Downgrade or sublet? What’s the point if retirees cannot make progress in life

Singapore Democrats

National Development Minister Lawrence Wong said in a Facebook post yesterday that older flats “can still be a retirement asset.”

This comes on the heels of an earlier post he made on 24 March 2017 in which he said that at the end of the 99-year lease, HDB flats become worthless as they have to be returned to the government. This caused an online stir among homeowners.

In yesterday’s post, Mr Wong tried to reassure Singaporeans that HDB flats are a “good store of asset value”. Retirees, he pointed out, can monetise their asset in three ways: By selling the remaining lease back to the government under the Lease Buyback Scheme, downgrading to a smaller apartment, or subletting one’s flat.

What Mr Wong doesn’t realise, or cares little about, is that all these measures entail elderly people to regress in life. They force retirees to make sacrifices and go through difficult times when they should be living out their retirement in peace and security.

Partially renting out ones’ flat comes with risks and problems of ending up with an unreliable or untrustworthy housemate. The other option of downgrading means having to relocate and breaking friendships and community bonds forged through the years.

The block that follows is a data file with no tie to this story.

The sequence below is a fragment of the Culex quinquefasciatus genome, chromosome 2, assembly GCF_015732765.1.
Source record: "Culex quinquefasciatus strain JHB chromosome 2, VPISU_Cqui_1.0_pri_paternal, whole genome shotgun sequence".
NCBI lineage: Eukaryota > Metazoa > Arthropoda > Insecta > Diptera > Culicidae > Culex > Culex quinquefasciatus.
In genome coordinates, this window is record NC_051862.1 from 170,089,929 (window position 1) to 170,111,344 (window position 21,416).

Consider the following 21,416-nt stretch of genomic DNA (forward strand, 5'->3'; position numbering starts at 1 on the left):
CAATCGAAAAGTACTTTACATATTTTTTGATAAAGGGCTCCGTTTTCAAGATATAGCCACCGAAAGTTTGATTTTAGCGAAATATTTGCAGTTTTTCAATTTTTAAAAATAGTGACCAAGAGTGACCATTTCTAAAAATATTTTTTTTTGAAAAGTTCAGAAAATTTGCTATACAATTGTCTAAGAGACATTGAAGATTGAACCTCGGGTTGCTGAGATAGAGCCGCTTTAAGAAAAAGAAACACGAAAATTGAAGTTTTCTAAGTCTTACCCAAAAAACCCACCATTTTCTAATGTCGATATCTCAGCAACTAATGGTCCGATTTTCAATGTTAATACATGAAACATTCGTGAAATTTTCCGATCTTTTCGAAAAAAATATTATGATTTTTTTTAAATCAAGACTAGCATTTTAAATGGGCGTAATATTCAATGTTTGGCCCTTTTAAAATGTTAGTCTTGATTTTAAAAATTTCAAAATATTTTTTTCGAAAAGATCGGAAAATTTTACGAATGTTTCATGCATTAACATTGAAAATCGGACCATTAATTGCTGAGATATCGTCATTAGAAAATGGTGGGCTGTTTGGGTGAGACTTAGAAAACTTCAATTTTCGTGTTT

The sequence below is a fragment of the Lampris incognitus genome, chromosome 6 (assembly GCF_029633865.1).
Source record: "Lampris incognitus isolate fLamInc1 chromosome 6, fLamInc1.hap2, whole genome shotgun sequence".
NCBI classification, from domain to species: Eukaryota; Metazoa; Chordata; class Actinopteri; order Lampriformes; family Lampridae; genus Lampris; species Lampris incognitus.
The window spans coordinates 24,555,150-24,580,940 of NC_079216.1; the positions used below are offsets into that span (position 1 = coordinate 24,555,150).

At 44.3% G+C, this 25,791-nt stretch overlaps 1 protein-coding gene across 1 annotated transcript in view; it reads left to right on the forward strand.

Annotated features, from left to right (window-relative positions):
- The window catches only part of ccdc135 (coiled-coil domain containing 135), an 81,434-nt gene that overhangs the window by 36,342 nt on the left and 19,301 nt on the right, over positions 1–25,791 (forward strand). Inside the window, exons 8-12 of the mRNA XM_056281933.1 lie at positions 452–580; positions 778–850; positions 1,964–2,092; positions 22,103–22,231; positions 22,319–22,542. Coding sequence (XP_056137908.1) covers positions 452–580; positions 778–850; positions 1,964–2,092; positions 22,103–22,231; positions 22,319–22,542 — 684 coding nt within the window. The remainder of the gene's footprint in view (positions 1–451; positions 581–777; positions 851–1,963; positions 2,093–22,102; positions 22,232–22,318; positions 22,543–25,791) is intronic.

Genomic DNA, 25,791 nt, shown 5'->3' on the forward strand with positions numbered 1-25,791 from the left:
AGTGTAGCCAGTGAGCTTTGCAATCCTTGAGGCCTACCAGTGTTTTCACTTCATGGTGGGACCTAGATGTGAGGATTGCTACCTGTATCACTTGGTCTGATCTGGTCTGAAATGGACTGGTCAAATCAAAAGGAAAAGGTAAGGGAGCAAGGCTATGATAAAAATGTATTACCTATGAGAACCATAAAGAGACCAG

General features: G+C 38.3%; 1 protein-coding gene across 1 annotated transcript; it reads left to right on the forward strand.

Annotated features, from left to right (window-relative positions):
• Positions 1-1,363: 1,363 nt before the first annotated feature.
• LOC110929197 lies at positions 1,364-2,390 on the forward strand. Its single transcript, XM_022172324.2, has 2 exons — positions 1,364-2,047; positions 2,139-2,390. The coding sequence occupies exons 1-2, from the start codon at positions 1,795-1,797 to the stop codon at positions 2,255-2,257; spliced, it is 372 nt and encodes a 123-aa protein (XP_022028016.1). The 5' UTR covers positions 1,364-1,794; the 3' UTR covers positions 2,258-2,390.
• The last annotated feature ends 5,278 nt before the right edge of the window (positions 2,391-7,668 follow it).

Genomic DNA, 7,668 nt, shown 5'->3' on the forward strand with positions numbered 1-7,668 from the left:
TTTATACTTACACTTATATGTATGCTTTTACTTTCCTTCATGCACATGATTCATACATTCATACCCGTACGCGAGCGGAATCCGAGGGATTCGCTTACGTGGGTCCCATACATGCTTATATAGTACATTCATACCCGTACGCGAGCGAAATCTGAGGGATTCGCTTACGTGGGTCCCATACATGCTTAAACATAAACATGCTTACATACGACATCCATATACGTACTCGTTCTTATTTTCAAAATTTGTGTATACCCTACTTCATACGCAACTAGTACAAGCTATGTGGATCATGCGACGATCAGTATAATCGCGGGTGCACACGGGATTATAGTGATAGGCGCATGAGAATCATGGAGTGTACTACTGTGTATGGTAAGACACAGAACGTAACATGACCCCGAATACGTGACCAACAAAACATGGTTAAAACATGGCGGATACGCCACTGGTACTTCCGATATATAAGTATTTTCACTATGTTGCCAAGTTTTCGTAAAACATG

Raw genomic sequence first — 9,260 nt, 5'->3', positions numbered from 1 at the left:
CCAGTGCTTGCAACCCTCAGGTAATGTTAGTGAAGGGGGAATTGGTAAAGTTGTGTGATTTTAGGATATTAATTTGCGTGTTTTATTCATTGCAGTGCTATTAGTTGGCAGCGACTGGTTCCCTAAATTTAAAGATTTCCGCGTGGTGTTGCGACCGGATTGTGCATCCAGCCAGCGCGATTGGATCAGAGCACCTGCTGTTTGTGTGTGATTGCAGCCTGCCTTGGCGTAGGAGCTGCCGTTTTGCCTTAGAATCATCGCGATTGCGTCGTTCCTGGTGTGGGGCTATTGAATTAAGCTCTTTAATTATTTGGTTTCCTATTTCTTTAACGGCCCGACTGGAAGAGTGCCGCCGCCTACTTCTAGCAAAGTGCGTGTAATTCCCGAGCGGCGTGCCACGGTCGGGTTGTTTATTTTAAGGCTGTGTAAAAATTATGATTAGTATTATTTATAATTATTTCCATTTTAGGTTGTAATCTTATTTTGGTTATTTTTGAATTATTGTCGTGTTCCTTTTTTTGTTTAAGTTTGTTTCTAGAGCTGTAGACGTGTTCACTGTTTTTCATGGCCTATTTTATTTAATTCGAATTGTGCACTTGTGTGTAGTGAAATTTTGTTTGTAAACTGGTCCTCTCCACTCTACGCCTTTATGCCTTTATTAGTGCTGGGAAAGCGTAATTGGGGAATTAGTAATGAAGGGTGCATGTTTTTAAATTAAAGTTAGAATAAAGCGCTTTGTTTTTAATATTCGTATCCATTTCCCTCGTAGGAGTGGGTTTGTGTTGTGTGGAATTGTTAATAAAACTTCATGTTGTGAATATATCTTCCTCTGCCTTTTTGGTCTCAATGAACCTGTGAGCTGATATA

One of life’s goals is to work hard in our younger years so that we can live in relative comfort in our twilight years. What is the point if we cannot make such progress in life?

Doesn’t our National Pledge promise to “achieve happiness, prosperity and progress”? How is subletting and downgrading our homes at the end of our lives considered progress, much less prosperity and happiness?

Having worked diligently, played by the rules, and dutifully paid one’s taxes, retirees should not have to face such anxieties at the end life’s journey.

Such an outcome can only be caused by the PAP making money from the people by selling the people expensive HDB flats and leaving them with little funds to retire on.

The fact that the government has to come up with various schemes for retirees to generate income from their HDB flats testifies to the financial plight of many retirees in Singapore. These measures are a damning, if tacit, admission by the PAP’s of its greed and perversity when it comes to the HDB’s profit-generating scheme.

Yet, Mr Wong has the gall to insist that Singaporeans enjoy “significant subsidies” when we purchase HDB flats. Repeated calls for the government to open up HDB accounts for public scrutiny have met with stubborn silence.

To overcome such a problem, the SDP proposes the introduction of Non-Open Market (NOM) flats. Under this initiative, a segment of new flats will be priced at cost, that is, reflecting administrative, material, labour costs only without the land “cost” that is currently factored in. Such a scheme will effectively halve the current price of BTO flats.

As the name implies, however, flats bought under this scheme will not be allowed to be re-sold in the open market. Owners wishing to dispose of their NOM flats will have to sell them back to the HDB.

Those who wish to re-sell their flats in the open market can continue under the present arrangement.

More more information about NOM flats, please read the SDP’s policy Housing A Nation.

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